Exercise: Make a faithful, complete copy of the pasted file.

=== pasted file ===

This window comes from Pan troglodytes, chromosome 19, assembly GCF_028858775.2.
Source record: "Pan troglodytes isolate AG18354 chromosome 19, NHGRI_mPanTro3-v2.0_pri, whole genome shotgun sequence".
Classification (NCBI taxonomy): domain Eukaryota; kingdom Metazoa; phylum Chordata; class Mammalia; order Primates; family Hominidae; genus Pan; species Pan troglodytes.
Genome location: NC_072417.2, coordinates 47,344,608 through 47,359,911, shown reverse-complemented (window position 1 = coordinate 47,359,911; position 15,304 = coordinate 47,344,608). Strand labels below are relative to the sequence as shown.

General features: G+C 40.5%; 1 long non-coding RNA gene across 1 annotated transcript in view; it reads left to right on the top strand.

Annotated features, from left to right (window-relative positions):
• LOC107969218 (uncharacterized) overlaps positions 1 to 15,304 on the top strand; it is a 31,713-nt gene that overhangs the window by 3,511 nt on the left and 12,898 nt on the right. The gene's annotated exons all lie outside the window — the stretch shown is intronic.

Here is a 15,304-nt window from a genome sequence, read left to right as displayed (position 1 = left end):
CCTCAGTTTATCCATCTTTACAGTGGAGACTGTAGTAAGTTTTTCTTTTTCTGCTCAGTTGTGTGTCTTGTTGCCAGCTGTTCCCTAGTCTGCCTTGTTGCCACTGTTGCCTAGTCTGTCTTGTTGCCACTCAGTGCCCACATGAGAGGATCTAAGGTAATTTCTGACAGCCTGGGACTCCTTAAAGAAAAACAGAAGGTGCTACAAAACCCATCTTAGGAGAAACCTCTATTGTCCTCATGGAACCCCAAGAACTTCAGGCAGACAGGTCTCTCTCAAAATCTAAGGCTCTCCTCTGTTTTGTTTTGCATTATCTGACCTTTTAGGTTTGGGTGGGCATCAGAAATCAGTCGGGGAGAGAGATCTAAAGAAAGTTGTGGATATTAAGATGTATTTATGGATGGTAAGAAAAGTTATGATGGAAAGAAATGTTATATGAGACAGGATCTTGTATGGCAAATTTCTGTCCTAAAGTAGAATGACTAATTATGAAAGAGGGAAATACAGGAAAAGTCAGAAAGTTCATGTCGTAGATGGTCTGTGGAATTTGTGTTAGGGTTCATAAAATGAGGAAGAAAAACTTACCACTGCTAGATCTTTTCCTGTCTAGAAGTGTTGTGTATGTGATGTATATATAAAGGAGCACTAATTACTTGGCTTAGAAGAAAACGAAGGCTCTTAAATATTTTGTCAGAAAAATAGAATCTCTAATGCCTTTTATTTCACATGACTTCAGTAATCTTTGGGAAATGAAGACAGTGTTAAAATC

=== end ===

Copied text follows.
This window comes from Pan troglodytes, chromosome 19, assembly GCF_028858775.2.
Source record: "Pan troglodytes isolate AG18354 chromosome 19, NHGRI_mPanTro3-v2.0_pri, whole genome shotgun sequence".
Classification (NCBI taxonomy): domain Eukaryota; kingdom Metazoa; phylum Chordata; class Mammalia; order Primates; family Hominidae; genus Pan; species Pan troglodytes.
Genome location: NC_072417.2, coordinates 47,344,608 through 47,359,911, shown reverse-complemented (window position 1 = coordinate 47,359,911; position 15,304 = coordinate 47,344,608). Strand labels below are relative to the sequence as shown.

General features: G+C 40.5%; 1 long non-coding RNA gene across 1 annotated transcript in view; it reads left to right on the top strand.

Annotated features, from left to right (window-relative positions):
• LOC107969218 (uncharacterized) overlaps positions 1 to 15,304 on the top strand; it is a 31,713-nt gene that overhangs the window by 3,511 nt on the left and 12,898 nt on the right. The gene's annotated exons all lie outside the window — the stretch shown is intronic.

Here is a 15,304-nt window from a genome sequence, read left to right as displayed (position 1 = left end):
CCTCAGTTTATCCATCTTTACAGTGGAGACTGTAGTAAGTTTTTCTTTTTCTGCTCAGTTGTGTGTCTTGTTGCCAGCTGTTCCCTAGTCTGCCTTGTTGCCACTGTTGCCTAGTCTGTCTTGTTGCCACTCAGTGCCCACATGAGAGGATCTAAGGTAATTTCTGACAGCCTGGGACTCCTTAAAGAAAAACAGAAGGTGCTACAAAACCCATCTTAGGAGAAACCTCTATTGTCCTCATGGAACCCCAAGAACTTCAGGCAGACAGGTCTCTCTCAAAATCTAAGGCTCTCCTCTGTTTTGTTTTGCATTATCTGACCTTTTAGGTTTGGGTGGGCATCAGAAATCAGTCGGGGAGAGAGATCTAAAGAAAGTTGTGGATATTAAGATGTATTTATGGATGGTAAGAAAAGTTATGATGGAAAGAAATGTTATATGAGACAGGATCTTGTATGGCAAATTTCTGTCCTAAAGTAGAATGACTAATTATGAAAGAGGGAAATACAGGAAAAGTCAGAAAGTTCATGTCGTAGATGGTCTGTGGAATTTGTGTTAGGGTTCATAAAATGAGGAAGAAAAACTTACCACTGCTAGATCTTTTCCTGTCTAGAAGTGTTGTGTATGTGATGTATATATAAAGGAGCACTAATTACTTGGCTTAGAAGAAAACGAAGGCTCTTAAATATTTTGTCAGAAAAATAGAATCTCTAATGCCTTTTATTTCACATGACTTCAGTAATCTTTGGGAAATGAAGACAGTGTTAAAATC